Tesla placed extremely high value on patents, and held back huge amounts of knowledge because he did not share his knowledge for free. There have been estimates that if Tesla had patented everything that was in his notebooks, which have never been made publicly available, he might well have had three or four times as many patents as he did, which numbered in the hundreds, and mankind would have been richer for the knowledge. Unfortunately, there was some knowledge that Tesla felt society was not yet ready to use.

greg.fenton (profile) says:

Re: What?

Because you will be inviting patent wars against you.

Oh, and I work for a company that develops software that allows both patients and providers (healthcare workers) to view eHR data from any device (mobile or otherwise).

Oh, and so does Microsoft, and Google and a host of other companies.

Either you want to patent to block others from entering the space (you can’t compete?) or you do it to protect yourself from others blocking you (they can’t compete?). So, exactly what is it that patents are bringing to “progress of science”?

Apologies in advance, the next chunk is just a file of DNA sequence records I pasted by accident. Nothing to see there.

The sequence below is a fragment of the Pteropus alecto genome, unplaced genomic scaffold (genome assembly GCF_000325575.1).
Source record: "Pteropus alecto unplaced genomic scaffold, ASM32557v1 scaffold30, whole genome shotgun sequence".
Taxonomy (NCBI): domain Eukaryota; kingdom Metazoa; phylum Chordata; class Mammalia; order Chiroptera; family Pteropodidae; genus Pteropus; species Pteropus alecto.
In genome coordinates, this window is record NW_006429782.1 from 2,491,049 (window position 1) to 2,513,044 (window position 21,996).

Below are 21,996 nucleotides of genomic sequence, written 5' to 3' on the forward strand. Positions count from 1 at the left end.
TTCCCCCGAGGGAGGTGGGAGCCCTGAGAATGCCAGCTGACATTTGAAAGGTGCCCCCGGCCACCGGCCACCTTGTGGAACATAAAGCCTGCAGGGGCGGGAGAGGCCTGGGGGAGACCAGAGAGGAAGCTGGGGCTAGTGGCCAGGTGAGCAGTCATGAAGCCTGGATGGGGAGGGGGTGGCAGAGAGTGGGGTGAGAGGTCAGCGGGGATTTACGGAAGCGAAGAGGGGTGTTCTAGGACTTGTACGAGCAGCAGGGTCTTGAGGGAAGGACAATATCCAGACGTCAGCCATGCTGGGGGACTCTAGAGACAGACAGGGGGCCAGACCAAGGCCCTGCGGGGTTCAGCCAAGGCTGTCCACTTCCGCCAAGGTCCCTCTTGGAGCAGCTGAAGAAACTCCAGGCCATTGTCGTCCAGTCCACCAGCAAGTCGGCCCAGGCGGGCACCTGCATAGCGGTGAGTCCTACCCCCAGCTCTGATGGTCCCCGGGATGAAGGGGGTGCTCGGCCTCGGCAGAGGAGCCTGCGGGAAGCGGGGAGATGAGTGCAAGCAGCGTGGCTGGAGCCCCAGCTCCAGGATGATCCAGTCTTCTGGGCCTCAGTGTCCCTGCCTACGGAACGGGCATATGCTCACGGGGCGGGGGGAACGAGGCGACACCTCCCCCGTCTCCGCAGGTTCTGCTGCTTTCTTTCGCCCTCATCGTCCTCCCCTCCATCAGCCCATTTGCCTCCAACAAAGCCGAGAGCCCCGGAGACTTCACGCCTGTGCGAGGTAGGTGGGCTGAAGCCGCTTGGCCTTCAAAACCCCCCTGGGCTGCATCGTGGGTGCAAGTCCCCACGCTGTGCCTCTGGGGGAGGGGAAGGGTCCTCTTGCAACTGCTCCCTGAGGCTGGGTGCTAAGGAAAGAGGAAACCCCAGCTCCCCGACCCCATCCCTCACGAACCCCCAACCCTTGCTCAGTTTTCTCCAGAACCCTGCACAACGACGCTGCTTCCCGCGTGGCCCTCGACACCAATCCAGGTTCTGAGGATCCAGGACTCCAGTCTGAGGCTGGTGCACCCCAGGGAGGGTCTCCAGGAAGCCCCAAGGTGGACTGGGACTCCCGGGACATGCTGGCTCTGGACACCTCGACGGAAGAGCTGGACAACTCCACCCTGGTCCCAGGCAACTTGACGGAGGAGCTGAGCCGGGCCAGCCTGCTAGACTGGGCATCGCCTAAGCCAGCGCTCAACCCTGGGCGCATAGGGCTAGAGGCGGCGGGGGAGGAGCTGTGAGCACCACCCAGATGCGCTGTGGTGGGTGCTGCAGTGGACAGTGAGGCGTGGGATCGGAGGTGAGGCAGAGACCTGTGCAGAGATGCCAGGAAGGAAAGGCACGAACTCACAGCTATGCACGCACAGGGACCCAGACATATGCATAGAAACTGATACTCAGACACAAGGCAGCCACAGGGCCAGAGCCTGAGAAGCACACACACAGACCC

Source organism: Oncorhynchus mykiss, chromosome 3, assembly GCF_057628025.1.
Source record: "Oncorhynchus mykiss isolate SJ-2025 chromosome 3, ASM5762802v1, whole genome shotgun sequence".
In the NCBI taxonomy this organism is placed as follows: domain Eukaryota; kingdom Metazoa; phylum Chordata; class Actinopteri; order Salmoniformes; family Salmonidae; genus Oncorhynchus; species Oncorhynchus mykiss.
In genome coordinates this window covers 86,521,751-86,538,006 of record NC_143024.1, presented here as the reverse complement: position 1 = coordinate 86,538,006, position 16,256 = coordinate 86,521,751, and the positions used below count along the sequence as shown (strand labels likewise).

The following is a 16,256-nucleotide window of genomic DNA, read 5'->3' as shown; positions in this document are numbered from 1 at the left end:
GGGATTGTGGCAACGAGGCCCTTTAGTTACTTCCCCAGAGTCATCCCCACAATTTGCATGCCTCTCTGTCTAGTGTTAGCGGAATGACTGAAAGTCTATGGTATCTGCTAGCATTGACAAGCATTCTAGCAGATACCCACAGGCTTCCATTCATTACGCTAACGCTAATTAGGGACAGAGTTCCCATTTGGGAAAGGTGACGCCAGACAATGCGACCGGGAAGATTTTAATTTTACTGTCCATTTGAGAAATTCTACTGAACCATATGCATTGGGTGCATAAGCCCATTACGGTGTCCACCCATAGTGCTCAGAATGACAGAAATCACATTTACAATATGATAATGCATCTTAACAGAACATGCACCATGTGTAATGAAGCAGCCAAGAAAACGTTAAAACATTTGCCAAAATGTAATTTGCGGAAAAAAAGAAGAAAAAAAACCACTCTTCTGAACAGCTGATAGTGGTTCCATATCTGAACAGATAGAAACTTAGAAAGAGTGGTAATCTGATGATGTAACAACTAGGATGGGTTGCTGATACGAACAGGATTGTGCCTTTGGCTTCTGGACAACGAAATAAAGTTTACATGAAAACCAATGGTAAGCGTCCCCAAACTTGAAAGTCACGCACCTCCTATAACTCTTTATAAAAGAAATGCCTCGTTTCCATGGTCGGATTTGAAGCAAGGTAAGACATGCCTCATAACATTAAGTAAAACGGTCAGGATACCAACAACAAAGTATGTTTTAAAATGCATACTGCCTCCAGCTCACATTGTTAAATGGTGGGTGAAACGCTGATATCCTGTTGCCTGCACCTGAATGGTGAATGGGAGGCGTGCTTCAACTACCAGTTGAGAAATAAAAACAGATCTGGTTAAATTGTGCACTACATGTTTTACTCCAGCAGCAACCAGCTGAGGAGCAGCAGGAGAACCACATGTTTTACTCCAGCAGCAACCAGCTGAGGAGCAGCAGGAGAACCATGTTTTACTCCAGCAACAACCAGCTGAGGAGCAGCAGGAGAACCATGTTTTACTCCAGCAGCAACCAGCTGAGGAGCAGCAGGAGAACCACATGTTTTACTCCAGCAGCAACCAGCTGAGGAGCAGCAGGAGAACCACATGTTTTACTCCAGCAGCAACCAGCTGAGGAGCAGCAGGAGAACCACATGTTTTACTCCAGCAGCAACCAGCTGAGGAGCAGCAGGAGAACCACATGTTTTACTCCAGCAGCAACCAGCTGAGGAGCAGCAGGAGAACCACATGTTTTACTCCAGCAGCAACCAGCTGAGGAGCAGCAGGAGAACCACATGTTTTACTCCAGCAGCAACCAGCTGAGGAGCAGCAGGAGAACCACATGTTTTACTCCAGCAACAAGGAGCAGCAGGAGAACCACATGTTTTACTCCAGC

gerp says:

Re: What?

Well there is no reason why you would not _want_ to patent your software, but I can think of some reasons why I would not want you to. First, let’s look at what your company seems to have created. Software that works on multiple devices, which doctors can use to view patient information.

Let’s break that down. It is:

1) Software that doctors can use.
2) Software that runs on multiple devices.
3) Software that displays patient data.

Is any one of those items really all that innovative? Is it very innovative to bring any or all of these items together?